TIME

Scientists Say Smelling Farts Might Prevent Cancer

102120949
Cream cheese Getty Images

I guess you owe that smelly guy in the subway a "thank you"

It has been a weird week in health news. First doctors said that Justin Bieber might save young boys’ lives (the “hip” bowl cut is actually a form of sun protection — skin cancer be gone!), and now scientists out of the University of Exeter are implying that smelling farts could actually prevent cancer, among other diseases.

“Although hydrogen sulfide gas”—produced when bacteria breaks down food—”is well known as a pungent, foul-smelling gas in rotten eggs and flatulence, it is naturally produced in the body and could in fact be a healthcare hero with significant implications for future therapies for a variety of diseases,” Dr. Mark Wood said in a university release.

Although the stinky gas can be noxious in large doses, scientists believe that a whiff here and there has the power to reduce risks of cancer, strokes, heart attacks, arthritis, and dementia by preserving mitochondria.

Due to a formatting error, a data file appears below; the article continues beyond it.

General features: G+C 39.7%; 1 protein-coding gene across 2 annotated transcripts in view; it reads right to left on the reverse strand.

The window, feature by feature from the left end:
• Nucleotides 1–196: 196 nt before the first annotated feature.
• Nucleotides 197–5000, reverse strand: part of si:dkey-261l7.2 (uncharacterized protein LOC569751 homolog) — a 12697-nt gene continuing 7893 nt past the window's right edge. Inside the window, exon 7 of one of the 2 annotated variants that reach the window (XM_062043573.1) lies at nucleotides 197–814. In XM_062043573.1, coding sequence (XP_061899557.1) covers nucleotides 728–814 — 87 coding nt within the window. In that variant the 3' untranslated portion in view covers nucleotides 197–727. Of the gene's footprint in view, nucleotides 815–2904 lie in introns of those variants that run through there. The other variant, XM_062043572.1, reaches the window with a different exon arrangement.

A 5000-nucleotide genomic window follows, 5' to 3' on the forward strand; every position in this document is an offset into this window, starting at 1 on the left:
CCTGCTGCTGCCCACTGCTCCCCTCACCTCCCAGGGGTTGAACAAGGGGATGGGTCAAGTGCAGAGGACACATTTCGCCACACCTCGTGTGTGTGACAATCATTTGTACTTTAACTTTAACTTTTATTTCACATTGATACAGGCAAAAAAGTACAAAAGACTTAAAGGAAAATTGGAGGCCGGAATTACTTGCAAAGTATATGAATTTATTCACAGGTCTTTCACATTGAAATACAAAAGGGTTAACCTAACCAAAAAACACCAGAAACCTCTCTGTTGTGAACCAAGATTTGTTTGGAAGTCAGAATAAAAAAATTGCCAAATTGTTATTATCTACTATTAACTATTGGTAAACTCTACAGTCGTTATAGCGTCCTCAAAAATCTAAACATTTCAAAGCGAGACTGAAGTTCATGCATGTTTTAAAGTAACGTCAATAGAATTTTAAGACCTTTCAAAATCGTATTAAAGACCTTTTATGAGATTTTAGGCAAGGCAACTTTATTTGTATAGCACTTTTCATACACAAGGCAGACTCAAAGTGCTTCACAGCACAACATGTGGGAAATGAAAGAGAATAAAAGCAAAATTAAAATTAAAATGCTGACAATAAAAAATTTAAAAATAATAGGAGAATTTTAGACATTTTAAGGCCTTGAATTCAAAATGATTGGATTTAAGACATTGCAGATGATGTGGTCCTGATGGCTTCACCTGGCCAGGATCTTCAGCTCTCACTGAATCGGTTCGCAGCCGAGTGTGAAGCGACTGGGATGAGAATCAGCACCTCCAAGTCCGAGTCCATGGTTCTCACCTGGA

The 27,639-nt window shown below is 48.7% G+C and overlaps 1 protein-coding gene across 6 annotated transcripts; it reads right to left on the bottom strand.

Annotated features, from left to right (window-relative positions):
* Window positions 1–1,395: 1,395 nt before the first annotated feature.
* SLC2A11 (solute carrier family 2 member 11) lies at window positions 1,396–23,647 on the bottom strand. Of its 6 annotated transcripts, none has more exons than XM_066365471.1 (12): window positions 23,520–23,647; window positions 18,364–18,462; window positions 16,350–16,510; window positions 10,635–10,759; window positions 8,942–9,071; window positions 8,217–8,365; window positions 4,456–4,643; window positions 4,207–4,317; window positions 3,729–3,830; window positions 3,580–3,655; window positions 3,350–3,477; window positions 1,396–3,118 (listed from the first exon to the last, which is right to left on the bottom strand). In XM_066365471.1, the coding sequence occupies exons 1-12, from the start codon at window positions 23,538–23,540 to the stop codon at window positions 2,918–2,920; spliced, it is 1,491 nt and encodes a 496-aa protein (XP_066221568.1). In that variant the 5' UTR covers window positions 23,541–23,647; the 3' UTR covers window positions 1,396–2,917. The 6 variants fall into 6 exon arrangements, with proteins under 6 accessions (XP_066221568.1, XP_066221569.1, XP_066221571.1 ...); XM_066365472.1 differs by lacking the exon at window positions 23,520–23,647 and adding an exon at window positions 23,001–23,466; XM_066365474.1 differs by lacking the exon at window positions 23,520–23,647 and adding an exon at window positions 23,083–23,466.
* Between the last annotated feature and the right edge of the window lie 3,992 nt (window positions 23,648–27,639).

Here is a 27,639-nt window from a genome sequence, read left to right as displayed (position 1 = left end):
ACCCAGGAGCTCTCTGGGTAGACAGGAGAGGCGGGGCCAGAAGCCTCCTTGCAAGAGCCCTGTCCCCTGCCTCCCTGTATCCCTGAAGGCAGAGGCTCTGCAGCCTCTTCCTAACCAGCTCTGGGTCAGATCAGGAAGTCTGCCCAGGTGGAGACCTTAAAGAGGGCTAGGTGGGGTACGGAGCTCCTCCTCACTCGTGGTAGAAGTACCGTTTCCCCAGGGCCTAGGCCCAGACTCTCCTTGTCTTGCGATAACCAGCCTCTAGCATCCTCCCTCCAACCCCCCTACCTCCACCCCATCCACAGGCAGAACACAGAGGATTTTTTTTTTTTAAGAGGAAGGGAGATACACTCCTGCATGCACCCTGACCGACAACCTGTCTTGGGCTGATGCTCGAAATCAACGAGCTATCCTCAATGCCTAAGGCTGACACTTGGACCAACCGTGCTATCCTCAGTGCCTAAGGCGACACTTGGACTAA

Researchers are even coming up with their own compound to emulate the stinky smell’s health benefits.

“‘We have exploited this natural process by making a compound, called AP39, which slowly delivers very small amounts of this gas specifically to the mitochondria,” Professor Matt Whiteman, who worked on the study to be published in the Medicinal Chemistry Communications journal, said.

So thank the guy in the elevator. While it might have seemed like the ride from hell, IT MIGHT JUST SAVE YOUR LIFE.

Your browser, Internet Explorer 8 or below, is out of date. It has known security flaws and may not display all features of this and other websites.

Learn how to update your browser